Apparently, this condition is not uncommon in equine species, caused usually by an overload of stomach parasites. Rhinos are, of course, members of the horse family, so it is probably not unknown in them as well, although no-one has ever been around to witness it, and the afflicted rhino probably just dies.
The first operation to try and correct the prolepses took place on the 3rd under anesthesia, when a suture was sown around the rectum, and what was hanging out, pushed back in. Having been de-wormed, the Vet advised just a diet of soft fruit, and rhino formula milk, reinforced with cooked oatmeal porridge, and this Shida accepted readily. Sadly, however, the suture did not hold, and a day or two later we were back in square one with Shida, who was, if anything always over-weight, now becoming skeletal, and losing condition rapidly. Another unaesthetic and another operation took place on the 5th, when an 80 lb. nylon Fishing Line was used to suture the rectum, and this time it held, but compromised the anal opening which left him having difficulty defecating. An entire night and day past with no stool, and since by now he was quite obviously miserable incarcerated in his Night Stockade during daylight hours, having been used to freedom in the forest, we decided to let him out so that he could visit his usual dungpiles in the hopes that this would stimulate a stool. Fortunately, it did and during the next 5 days, his appetite gradually returned, and he began to browse.
However, this caused another problem - an enormous build up of dung that he could not pass, and to our horror, on the 11th he returned to his stockade in the evening with his rear end looking like a balloon about to burst! Whilst awaiting the arrival of the Vet, the Keepers and Robert Carr-Hartley did what they could to relieve him, and he knew they were trying to help, for instead of being wary of anyone approaching his rear, as before, he simply lay down and allowed them to scoop out as much dung as they could by hand. Whilst this obviously helped relieve some of the pressure, it was not enough, and the Vet decided that the suture must come out, even though he would have preferred it to remain in place longer. As Shida downed a bottle or two of milk, the Vet was able to cut the suture, whereupon an explosion occurred the likes of which was amazing! About a bucketful of dung shot out, showering everyone in the firing line, but the relief it brought Shida was quite obvious! Very fortunately, the rectum did not prolapse again, which was very encouraging, but the Vet had not been able to remove the cord from around the rectum having just snipped it to relieve the pressure. However, Shida not only slept peacefully that night, but turned his Stockade into a massive rhino midden!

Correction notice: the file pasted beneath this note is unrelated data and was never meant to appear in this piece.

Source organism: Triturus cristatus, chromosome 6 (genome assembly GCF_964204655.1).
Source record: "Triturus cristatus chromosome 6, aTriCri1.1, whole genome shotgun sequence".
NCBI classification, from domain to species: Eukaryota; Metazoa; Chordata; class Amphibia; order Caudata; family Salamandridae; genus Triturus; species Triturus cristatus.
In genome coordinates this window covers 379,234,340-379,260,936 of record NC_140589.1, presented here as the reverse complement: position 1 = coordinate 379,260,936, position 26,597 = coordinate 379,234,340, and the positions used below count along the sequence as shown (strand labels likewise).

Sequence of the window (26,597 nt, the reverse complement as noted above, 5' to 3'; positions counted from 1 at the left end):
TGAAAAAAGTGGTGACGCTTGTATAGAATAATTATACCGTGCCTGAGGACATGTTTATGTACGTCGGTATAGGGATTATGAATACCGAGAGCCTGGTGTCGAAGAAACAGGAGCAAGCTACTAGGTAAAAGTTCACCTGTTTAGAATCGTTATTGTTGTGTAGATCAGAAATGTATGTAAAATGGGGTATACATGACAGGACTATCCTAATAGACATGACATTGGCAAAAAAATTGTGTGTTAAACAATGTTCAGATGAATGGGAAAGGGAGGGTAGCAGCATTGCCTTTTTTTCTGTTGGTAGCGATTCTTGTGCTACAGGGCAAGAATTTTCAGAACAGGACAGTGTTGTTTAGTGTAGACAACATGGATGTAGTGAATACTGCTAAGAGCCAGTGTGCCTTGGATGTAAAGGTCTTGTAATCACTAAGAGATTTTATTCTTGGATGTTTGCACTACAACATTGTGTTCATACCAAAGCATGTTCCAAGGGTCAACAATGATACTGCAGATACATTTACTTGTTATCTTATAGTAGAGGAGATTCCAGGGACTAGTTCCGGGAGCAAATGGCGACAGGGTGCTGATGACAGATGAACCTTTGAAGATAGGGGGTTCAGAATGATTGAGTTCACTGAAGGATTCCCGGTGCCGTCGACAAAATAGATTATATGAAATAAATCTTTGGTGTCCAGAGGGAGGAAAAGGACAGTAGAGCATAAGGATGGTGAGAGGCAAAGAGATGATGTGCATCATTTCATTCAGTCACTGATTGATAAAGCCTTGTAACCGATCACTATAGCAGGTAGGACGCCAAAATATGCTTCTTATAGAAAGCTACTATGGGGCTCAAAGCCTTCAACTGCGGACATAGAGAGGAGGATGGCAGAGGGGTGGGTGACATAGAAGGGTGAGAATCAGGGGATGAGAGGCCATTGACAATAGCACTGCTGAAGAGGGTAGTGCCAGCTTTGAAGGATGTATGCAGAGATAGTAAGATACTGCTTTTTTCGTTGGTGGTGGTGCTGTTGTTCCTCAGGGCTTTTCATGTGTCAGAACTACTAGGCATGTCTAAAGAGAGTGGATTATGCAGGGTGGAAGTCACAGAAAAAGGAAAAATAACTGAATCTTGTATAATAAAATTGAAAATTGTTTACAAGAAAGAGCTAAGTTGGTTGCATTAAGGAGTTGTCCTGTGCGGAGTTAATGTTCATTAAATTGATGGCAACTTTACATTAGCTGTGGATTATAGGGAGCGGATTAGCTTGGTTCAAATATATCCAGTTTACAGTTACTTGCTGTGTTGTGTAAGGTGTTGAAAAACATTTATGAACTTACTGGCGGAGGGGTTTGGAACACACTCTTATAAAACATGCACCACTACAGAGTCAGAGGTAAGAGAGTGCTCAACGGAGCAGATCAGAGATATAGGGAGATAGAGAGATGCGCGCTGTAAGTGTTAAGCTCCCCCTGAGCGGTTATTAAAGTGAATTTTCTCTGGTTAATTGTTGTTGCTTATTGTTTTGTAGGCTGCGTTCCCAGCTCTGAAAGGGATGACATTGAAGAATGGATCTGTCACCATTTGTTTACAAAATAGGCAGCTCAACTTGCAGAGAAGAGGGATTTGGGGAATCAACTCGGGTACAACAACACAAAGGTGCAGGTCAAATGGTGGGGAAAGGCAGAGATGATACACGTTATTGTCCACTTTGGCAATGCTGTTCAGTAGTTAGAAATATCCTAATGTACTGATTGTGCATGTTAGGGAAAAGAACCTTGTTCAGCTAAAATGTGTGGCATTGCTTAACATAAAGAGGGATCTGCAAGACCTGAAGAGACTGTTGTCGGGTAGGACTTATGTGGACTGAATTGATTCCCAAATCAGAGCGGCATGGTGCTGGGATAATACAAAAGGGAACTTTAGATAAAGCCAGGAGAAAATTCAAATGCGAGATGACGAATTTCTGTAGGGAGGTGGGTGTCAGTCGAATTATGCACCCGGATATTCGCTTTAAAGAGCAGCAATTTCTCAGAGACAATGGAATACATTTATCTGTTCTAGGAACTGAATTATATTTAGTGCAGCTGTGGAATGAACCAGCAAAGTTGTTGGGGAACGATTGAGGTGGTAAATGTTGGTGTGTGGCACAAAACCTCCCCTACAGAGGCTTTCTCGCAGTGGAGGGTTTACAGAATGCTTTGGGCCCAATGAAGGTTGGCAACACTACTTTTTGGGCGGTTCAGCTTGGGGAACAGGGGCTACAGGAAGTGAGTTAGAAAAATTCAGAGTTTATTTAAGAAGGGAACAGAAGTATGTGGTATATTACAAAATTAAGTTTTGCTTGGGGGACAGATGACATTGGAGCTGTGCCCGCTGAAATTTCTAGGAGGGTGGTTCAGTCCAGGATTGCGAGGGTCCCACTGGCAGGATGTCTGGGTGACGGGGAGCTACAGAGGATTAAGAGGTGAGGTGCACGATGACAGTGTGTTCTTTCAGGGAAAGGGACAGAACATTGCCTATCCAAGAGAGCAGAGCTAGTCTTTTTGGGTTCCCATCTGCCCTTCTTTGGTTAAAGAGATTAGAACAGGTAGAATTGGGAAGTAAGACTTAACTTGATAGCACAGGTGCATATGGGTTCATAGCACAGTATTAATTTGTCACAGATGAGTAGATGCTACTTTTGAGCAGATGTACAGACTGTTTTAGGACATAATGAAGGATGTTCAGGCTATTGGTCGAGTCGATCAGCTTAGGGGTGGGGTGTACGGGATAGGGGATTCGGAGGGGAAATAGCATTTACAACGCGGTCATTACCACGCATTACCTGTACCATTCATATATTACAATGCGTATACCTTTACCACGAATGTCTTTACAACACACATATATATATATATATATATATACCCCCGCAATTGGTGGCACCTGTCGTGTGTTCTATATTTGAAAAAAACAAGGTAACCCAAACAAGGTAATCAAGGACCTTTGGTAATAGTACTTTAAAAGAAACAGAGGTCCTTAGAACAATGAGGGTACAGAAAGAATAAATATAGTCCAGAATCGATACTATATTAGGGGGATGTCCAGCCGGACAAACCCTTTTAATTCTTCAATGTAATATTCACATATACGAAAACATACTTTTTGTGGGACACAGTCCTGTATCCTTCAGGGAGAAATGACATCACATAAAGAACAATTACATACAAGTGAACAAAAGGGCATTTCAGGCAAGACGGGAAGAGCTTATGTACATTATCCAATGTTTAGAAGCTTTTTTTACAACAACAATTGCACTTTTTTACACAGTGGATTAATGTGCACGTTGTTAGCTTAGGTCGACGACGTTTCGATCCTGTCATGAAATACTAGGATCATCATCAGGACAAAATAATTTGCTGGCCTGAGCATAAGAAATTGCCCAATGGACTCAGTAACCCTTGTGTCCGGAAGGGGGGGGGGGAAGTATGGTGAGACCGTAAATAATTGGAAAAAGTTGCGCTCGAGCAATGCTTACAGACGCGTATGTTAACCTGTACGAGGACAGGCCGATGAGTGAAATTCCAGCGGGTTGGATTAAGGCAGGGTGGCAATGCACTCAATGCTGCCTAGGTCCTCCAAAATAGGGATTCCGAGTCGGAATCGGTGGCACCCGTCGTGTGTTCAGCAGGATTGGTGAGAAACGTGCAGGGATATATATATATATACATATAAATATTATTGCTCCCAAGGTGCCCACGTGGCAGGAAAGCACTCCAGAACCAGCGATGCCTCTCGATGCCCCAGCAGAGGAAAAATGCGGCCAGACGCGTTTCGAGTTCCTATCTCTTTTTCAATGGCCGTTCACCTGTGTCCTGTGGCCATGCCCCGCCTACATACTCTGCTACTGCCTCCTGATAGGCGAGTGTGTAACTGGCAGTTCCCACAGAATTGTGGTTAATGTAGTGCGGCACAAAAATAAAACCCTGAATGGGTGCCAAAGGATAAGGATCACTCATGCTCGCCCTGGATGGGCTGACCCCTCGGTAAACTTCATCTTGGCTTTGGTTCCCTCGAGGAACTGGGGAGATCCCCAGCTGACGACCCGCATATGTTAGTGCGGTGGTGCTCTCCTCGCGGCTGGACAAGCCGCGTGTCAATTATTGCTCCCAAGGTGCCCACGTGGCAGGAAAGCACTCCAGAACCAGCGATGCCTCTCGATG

Meanwhile, having examined a sample of his dung, and found that worm eggs were still present, he was given an alternative de-worming drug. Every time he lay down, the Keepers, armed with a small pair of pliers desperately tried to remove the remaining fishing line around the prolapsed part, but soon it was no longer visible, so, the Vet had to come again, and under sedation, the rest of the stitching was able to be removed on the evening of the 13th. Since then, Shida is again himself, feeding well, gaining weight rapidly, and spending the hours of daylight doing what all rhinos do, visiting all the dungpiles and urinals of the others. However, in the evening, he is happy to return to his Stockade for the night. By the end of the month, he clearly no longer wanted the presence of the Keepers out in the bush, moving location repeatedly to try and “lose” them, and on the 31st even heading off down the hill into the main Park on his own. That evening he brought himself home to his Night Stockade in the late evening. All this signifies that Shida has now fully recovered, and feels sufficiently confident to again become “a wild rhino”.
Magnum has appeared only twice this month, and then just briefly, and after having taken some salt from the salt-lick on the rocks, takes himself off again. He is now simply another wild rhino member of the Nairobi National Park’s rhino community, and when he returns to base, is treated as such.